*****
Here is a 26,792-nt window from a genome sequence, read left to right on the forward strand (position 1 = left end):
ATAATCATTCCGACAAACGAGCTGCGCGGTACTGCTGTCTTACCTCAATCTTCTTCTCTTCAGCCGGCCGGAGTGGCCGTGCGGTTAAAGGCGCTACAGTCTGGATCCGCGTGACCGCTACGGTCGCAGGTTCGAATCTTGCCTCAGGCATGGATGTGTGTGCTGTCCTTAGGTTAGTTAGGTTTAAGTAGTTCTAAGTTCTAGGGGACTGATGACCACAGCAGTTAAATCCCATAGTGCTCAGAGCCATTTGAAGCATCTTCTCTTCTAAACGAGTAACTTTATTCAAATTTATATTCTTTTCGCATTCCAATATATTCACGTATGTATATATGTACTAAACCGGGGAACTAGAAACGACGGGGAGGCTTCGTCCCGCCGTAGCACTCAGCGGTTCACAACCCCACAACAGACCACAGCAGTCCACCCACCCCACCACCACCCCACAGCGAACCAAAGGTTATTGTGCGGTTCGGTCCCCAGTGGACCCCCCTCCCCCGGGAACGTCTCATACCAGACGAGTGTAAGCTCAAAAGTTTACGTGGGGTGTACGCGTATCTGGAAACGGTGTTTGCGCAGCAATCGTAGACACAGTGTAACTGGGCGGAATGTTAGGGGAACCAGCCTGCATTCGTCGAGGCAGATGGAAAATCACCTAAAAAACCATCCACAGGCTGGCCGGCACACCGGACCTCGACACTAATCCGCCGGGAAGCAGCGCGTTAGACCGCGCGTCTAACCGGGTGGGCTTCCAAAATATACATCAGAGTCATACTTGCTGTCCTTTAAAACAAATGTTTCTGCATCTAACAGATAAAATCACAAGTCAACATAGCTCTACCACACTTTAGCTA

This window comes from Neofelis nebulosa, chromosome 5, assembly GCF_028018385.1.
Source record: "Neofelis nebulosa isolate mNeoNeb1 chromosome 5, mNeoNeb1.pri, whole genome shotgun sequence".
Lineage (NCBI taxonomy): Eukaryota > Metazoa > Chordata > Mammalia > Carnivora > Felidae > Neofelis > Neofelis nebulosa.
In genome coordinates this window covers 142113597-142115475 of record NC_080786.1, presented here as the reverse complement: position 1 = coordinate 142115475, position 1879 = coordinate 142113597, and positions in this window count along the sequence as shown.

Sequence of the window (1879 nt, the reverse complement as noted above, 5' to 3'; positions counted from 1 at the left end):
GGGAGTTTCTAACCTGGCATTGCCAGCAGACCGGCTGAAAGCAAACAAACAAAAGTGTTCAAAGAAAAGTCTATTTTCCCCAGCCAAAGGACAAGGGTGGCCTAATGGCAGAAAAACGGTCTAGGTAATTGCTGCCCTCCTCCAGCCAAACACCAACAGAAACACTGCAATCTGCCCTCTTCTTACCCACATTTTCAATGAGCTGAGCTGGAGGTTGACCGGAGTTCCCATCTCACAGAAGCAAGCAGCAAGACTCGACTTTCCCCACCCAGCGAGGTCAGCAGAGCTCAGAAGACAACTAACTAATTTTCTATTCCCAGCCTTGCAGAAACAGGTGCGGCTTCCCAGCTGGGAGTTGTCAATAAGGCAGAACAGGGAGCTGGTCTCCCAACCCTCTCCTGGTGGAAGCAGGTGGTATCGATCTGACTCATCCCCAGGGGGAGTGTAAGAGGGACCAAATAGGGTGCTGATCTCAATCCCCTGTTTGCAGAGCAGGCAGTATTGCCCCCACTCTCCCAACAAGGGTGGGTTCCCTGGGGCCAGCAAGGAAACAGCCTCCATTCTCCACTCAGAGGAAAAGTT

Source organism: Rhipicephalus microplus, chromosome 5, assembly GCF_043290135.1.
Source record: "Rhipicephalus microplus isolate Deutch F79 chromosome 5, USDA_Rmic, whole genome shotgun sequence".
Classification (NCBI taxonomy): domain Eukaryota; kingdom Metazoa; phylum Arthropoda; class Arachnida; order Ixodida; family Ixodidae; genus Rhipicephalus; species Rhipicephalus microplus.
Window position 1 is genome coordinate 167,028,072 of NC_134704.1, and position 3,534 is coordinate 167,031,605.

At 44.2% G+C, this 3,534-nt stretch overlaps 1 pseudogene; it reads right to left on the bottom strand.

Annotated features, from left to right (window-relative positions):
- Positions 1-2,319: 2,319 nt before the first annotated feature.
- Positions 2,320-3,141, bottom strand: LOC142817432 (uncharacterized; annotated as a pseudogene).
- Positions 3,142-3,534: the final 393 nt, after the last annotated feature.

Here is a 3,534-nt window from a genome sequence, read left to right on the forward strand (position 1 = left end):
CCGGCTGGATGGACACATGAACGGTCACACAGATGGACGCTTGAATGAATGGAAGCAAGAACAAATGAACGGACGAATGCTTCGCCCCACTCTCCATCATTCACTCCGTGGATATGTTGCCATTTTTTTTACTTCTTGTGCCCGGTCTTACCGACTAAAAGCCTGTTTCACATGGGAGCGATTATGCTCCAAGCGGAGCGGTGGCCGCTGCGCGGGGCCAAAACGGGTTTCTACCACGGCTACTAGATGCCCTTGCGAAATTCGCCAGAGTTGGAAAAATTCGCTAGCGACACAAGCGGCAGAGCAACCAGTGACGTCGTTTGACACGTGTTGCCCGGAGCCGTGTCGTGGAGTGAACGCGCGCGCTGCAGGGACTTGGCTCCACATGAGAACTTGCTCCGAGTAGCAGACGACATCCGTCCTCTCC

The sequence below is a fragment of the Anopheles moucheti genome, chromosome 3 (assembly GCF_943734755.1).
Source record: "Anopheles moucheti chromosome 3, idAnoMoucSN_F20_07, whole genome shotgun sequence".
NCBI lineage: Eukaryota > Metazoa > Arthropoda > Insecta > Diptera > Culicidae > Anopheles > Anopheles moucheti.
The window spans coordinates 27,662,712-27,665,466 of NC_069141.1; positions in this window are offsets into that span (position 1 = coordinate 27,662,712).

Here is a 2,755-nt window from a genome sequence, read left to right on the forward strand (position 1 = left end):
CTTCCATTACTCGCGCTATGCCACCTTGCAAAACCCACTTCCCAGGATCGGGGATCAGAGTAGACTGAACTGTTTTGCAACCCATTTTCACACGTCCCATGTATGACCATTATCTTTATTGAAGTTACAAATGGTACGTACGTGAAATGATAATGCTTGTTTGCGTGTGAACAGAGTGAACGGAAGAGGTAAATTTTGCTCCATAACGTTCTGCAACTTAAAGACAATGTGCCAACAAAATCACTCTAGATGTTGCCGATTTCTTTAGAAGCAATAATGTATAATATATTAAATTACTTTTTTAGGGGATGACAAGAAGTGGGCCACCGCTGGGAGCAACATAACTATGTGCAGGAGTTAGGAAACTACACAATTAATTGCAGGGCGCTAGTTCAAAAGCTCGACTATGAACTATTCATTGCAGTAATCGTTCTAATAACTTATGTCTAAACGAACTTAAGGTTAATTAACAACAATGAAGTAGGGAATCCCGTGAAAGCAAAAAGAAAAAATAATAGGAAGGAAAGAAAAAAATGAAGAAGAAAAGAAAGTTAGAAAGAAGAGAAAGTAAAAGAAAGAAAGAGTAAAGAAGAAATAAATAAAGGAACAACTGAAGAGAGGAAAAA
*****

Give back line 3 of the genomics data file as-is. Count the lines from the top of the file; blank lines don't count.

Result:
This window comes from Neofelis nebulosa, chromosome 5, assembly GCF_028018385.1.